The Chibcha, a group of South American natives, occupied the high valleys surrounding the modern cities of Bogotá and Tunja in Colombia before the Spanish conquest. The Chibcha religion was of both state and individual concern. Each political division had its own set of priests. Apparently some kind of hierarchy was recognized and the priests were a professional hereditary class. Priests, who were clearly distinguished from shamans, had as their functions the intercession at public ceremonies for the public good, the dispensing of oracles, and consultation with private individuals. Shamans served the individual more than the state and cured illnesses, interpreted dreams, and foretold the future. The Chibchas had an elaborate pantheon of gods headed by Chiminigagua, the supreme god and creator. In addition to the state temples and idols, many natural habitats were considered to be holy places. Ceremonial practices included offerings, public rites, pilgrimages, and human sacrifice. Human sacrifice was said to be fairly common and was made primarily to the sun.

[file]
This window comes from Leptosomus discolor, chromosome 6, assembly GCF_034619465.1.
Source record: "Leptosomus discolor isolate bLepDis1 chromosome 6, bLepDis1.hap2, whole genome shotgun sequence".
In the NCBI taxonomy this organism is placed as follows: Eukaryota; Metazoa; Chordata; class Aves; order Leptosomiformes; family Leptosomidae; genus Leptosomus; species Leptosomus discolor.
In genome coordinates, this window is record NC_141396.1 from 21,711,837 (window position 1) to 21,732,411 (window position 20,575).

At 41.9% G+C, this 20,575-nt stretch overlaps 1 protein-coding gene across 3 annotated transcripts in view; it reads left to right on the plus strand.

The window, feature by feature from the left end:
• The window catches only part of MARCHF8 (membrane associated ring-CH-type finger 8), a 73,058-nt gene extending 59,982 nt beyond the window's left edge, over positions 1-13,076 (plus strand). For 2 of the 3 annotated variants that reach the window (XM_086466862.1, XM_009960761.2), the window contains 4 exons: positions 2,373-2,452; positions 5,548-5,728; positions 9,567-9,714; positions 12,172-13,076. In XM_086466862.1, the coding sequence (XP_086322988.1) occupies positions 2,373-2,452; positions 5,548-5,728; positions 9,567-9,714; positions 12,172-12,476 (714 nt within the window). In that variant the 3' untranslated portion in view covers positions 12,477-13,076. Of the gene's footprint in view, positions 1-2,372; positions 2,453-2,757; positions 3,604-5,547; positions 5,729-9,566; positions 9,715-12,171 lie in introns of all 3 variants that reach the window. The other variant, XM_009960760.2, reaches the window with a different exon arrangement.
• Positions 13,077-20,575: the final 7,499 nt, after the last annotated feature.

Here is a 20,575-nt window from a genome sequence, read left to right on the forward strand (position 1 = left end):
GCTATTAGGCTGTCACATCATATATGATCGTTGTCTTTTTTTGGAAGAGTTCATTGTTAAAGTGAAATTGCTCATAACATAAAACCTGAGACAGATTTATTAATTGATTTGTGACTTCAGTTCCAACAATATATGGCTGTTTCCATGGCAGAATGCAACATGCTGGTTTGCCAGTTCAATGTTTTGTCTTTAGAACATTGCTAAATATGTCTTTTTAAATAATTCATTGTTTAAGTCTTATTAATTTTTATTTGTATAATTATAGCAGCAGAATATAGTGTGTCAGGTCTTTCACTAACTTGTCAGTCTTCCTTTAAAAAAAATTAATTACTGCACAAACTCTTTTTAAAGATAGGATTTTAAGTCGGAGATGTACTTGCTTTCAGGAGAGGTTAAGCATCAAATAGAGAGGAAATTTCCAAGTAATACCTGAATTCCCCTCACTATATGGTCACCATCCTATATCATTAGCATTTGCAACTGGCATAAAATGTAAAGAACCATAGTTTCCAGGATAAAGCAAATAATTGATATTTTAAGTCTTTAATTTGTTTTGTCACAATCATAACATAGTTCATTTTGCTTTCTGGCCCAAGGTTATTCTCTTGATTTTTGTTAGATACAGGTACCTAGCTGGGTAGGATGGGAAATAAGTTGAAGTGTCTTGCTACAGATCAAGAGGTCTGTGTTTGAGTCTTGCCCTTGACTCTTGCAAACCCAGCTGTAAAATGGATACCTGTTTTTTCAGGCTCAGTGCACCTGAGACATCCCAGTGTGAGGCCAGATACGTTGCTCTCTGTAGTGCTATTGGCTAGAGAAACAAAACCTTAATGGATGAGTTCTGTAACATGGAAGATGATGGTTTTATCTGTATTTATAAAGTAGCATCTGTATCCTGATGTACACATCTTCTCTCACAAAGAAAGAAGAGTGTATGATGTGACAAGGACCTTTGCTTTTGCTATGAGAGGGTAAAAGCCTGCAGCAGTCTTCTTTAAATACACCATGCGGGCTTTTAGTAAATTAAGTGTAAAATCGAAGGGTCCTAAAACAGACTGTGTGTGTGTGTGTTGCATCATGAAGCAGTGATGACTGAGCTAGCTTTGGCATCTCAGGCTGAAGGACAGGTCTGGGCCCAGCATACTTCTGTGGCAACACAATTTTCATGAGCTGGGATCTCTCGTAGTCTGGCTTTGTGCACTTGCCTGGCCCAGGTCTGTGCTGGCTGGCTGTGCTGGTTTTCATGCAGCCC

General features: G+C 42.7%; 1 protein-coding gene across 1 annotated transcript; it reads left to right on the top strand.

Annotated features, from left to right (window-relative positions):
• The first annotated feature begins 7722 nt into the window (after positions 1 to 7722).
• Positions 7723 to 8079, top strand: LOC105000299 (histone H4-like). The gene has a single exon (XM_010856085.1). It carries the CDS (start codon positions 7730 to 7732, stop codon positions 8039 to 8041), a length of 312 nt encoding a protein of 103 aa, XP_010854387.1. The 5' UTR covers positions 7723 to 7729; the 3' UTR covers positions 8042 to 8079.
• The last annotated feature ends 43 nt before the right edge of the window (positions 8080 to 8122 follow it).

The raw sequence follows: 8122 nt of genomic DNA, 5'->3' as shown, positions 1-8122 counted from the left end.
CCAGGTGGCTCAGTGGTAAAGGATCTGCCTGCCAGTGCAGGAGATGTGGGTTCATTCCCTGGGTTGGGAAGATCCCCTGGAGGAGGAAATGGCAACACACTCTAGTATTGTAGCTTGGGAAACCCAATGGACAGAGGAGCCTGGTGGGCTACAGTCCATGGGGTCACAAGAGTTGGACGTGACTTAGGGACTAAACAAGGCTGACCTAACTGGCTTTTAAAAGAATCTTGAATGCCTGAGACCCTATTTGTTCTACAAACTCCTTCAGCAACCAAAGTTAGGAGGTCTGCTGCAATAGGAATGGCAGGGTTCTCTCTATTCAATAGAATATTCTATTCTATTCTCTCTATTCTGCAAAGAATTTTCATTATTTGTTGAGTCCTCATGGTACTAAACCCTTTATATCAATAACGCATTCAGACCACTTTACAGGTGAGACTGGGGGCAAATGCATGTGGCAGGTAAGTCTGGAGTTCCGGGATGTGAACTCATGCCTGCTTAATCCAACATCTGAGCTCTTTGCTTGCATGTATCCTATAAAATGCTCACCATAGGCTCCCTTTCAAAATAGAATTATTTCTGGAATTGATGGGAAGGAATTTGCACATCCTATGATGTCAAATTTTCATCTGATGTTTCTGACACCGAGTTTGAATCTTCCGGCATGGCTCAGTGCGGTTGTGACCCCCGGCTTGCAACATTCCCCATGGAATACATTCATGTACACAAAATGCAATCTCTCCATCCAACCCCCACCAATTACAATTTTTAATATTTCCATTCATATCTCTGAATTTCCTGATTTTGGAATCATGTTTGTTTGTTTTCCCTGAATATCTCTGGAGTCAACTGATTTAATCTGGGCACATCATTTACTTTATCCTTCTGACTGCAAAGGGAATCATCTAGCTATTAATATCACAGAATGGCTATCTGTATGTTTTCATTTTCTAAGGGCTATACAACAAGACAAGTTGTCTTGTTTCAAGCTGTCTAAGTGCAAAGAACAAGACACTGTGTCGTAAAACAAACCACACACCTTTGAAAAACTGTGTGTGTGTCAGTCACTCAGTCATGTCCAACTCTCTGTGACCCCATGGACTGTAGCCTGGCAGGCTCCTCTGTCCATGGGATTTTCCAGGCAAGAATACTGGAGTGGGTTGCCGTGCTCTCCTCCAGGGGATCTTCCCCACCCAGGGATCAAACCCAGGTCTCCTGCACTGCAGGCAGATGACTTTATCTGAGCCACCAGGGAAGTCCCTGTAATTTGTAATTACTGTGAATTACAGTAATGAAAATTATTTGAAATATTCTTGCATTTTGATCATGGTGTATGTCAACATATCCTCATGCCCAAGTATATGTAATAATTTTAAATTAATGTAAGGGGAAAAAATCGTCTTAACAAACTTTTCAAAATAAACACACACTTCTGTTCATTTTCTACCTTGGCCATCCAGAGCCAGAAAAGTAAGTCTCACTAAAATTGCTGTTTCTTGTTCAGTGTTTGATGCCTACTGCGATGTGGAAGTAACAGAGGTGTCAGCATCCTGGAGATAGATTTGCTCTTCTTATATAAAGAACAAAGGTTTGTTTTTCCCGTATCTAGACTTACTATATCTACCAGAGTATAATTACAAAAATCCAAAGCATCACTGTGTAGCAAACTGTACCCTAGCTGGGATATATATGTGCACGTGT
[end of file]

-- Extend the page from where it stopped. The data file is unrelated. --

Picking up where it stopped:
Bibliography: a. l. kroeber, "The Chibcha," Handbook of South American Indians, ed. j. h. steward, 2 v. (Bureau of American Ethnology, Bulletin 143; Washington 1946) 2:905–909. j. pÉrez de barradas, Los Muiscas antes de la conquista, 2 v. (Madrid 1950–51) 2:435–511.